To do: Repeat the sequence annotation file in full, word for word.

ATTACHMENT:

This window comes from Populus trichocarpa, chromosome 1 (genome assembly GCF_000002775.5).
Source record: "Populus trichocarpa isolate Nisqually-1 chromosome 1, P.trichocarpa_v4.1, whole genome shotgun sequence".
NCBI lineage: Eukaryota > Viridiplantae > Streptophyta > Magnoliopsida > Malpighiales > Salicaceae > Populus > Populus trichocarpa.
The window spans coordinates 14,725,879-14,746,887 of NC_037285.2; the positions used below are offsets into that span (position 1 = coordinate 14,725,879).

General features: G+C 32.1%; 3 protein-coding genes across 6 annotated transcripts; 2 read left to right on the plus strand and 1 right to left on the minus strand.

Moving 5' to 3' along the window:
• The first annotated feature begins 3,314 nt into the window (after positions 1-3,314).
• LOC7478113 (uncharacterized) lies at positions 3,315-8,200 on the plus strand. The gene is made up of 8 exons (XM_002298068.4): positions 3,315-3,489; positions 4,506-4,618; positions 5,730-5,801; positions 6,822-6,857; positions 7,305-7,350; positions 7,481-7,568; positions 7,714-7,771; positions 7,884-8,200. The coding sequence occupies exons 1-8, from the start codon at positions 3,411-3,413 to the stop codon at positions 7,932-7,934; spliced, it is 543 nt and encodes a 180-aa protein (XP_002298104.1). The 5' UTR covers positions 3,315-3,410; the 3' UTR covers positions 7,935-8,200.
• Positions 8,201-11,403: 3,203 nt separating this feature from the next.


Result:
This window comes from Populus trichocarpa, chromosome 1 (genome assembly GCF_000002775.5).
Source record: "Populus trichocarpa isolate Nisqually-1 chromosome 1, P.trichocarpa_v4.1, whole genome shotgun sequence".
NCBI lineage: Eukaryota > Viridiplantae > Streptophyta > Magnoliopsida > Malpighiales > Salicaceae > Populus > Populus trichocarpa.
The window spans coordinates 14,725,879-14,746,887 of NC_037285.2; the positions used below are offsets into that span (position 1 = coordinate 14,725,879).

General features: G+C 32.1%; 3 protein-coding genes across 6 annotated transcripts; 2 read left to right on the plus strand and 1 right to left on the minus strand.

Moving 5' to 3' along the window:
• The first annotated feature begins 3,314 nt into the window (after positions 1-3,314).
• LOC7478113 (uncharacterized) lies at positions 3,315-8,200 on the plus strand. The gene is made up of 8 exons (XM_002298068.4): positions 3,315-3,489; positions 4,506-4,618; positions 5,730-5,801; positions 6,822-6,857; positions 7,305-7,350; positions 7,481-7,568; positions 7,714-7,771; positions 7,884-8,200. The coding sequence occupies exons 1-8, from the start codon at positions 3,411-3,413 to the stop codon at positions 7,932-7,934; spliced, it is 543 nt and encodes a 180-aa protein (XP_002298104.1). The 5' UTR covers positions 3,315-3,410; the 3' UTR covers positions 7,935-8,200.
• Positions 8,201-11,403: 3,203 nt separating this feature from the next.